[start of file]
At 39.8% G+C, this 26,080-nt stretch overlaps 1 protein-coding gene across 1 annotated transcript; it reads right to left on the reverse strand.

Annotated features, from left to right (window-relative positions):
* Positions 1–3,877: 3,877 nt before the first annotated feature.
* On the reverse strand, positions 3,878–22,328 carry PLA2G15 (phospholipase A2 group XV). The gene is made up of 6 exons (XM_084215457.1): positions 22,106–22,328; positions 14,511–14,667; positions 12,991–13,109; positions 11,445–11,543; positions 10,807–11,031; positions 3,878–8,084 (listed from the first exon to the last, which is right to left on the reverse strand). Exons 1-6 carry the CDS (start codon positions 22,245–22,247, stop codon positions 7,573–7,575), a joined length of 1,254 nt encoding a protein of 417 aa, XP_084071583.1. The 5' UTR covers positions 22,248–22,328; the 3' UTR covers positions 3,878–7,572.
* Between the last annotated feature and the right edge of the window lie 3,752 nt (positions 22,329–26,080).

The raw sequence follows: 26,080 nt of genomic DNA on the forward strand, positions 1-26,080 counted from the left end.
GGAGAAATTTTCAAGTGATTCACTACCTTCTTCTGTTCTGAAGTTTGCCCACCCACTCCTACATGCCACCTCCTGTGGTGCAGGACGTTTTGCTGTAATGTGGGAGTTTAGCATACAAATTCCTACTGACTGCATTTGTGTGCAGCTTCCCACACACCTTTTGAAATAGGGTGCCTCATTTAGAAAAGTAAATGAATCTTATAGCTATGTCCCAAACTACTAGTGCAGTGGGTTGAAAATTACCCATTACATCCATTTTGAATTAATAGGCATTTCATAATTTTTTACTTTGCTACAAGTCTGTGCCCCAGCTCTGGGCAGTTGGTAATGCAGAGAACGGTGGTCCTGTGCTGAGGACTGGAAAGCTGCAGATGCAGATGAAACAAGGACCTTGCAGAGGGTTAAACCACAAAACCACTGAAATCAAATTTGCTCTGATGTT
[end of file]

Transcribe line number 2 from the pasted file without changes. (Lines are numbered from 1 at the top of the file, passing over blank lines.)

Annotated features, from left to right (window-relative positions):